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How to Secure Long-term Relationships with External Counsel as a Small Law Department

If you have taken a walk around the exhibit floor at the ACC Annual Meeting, being handed everything from socks to Canadian-themed winter hats, you will notice that law firms spend a considerable amount of time and effort on marketing. All the branding and networking are typically aimed at reeling in the large clients, which make up a multinational firms’ “bread and butter.”

However, small law departments often find themselves in a precarious position when seeking external counsel because they covet first-rate service but have a limited budget. How then does a law department establish valuable relationships with external counsel despite its limited time and resources?

A few years ago, my company created a subsidiary with the goal of acquiring vertical market software companies across the world. From a legal perspective, this meant complex cross-border structures and an acquisitive framework with a need for legal advisors in different parts of the world.

At the same time, we needed to avoid running up large fees before we became cash-flow positive. The same way in which our M&A team had to convince sellers that we were the right buyers despite no track record, I had to convince external counsel to commit to a flat-fee schedule with a potential to become a long-term partner.

Four years later, with 15 subsidiary offices and over 300 employees in the United States, Canada, the United Kingdom, and Australia, the “gamble” by some firms has paid off nicely. We now have established relationships with a handful of firms across the world.

Below are five principles that, from experience, are instrumental in securing long-term quality service with cost-efficient results.

1. Allocate the time

While selecting outside counsel may seem like a formality, it should be given considerable time and effort. View it as a selecting not a service provider but a partner. Ask yourself if this a group you can and want to work with, rather than need to work with. The ability to complete the mandate alone should not be the driver — building a lasting relationship should be the goal.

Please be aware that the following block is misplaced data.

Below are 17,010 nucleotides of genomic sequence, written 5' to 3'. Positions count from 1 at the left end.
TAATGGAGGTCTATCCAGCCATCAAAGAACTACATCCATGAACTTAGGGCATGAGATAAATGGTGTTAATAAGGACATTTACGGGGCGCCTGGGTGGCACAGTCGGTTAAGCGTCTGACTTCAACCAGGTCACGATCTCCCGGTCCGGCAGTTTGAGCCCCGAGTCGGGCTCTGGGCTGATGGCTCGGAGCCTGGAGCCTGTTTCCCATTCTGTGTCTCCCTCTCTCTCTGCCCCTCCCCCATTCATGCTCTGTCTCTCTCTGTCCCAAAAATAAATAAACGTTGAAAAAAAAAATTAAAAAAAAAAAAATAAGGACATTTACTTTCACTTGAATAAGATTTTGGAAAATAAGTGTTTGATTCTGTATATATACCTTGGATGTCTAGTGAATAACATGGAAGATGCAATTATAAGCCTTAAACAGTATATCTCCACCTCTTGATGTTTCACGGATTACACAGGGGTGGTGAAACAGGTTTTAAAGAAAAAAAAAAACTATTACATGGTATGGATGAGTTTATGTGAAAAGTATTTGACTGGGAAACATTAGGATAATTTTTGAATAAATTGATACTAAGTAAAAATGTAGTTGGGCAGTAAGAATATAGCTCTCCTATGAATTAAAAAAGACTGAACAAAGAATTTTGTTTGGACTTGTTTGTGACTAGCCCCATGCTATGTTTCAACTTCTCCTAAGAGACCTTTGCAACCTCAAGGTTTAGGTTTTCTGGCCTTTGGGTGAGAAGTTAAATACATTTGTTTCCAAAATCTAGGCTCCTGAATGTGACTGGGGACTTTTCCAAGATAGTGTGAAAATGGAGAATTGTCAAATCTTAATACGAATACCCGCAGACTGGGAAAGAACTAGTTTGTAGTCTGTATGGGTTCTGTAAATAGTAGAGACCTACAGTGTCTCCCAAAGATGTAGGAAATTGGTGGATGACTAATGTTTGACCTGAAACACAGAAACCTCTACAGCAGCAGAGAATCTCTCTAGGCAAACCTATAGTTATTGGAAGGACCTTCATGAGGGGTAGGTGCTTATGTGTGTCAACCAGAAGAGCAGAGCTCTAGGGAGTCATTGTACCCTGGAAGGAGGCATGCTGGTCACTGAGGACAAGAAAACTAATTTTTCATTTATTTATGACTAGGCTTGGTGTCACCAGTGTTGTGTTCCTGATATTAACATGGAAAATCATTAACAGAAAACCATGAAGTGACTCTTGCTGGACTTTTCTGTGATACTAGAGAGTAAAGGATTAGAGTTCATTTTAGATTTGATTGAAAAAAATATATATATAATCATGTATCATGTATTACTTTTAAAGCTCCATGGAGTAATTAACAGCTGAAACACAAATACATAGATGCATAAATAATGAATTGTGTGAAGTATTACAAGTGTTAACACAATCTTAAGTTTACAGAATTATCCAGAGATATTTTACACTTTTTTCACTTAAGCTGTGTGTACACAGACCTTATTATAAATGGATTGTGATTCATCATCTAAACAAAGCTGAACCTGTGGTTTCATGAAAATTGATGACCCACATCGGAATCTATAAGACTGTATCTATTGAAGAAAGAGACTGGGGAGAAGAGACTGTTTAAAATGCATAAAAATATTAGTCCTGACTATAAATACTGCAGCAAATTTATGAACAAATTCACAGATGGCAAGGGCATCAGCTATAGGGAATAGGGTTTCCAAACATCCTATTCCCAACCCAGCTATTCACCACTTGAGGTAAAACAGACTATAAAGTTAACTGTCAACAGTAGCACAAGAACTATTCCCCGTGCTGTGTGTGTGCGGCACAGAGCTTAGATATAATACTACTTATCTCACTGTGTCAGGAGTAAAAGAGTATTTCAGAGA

The firm should feel like an extension of your team. That should be the driver. Don’t be afraid to speak to the managing partner at length, beyond just hourly rates and experience, to understand the firm and whether it is a right fit that understands your business and vision.

2. Paint the entire picture

External counsel are lawyers by profession, but they are also shareholders of a business. A new client viewed as “small,” requesting a set budget for a limited mandate, will not be very attractive.

Instead, highlight your company’s goals, vision, and long-term plan. Be sure to explain that they can be the go-to person for a specific jurisdiction and that a long-term partnership can start with a simple workload.

Early on, I had external counsel respect a pre-set flat-fee agreement despite considerably more hours on the file, only to receive a series of mandates over the next two years. The long-term benefits to the firm greatly outweighed their short-term “fee reduction” at the outset of the relationship. Today, this firm provides us with timely first-rate service for all matters.

3. Seize the opportunity

Our needs were attractive to law firms because we were acquisitive — adding up to 10 companies in a single year. Along with representation on the buy-side, this meant handling our IP portfolio, corporate needs, and becoming our go-to firm in a specific region.

There is no doubt that law firms have seen the value in startups or emerging verticals, investing significant resources in areas such as blockchain or the cannabis industry. If you do find yourself in a vertical with a massive upside, use this to your advantage by working with a firm that sees the opportunity.

4. Understand the referral pipeline

While we have had an excellent relationship with a national firm for over 10 years for complex legal issues, a referral from such a firm will result in an equally top-tier firm that can handle a considerably simpler legal matter.

Understand the ecosystem in which the firm works, including its client base and deal size: Often their referral network may not be a good fit for what your business needs.

5. Use ACC resources

ACC has a number of valuable tools such as eGroups. This allows you to post a message outlining the specific needs and qualities you require, including the general size and jurisdiction (do so anonymously if necessary).

There is considerable value in receiving direct feedback from fellow in-house counsel who have had similar needs. External counsel will appreciate the opportunity to expand their reach with ACC members.

Moreover, they will be very responsive to initial requests.  Some of our best relationships have come from referrals from fellow ACC members.

About the Author

David FelicissimoDavid Felicissimo is general counsel at Valsoft Corporation.

The information in any resource collected in this virtual library should not be construed as legal advice or legal opinion on specific facts and should not be considered representative of the views of its authors, its sponsors, and/or ACC. These resources are not intended as a definitive statement on the subject addressed. Rather, they are intended to serve as a tool providing practical advice and references for the busy in-house practitioner and other readers.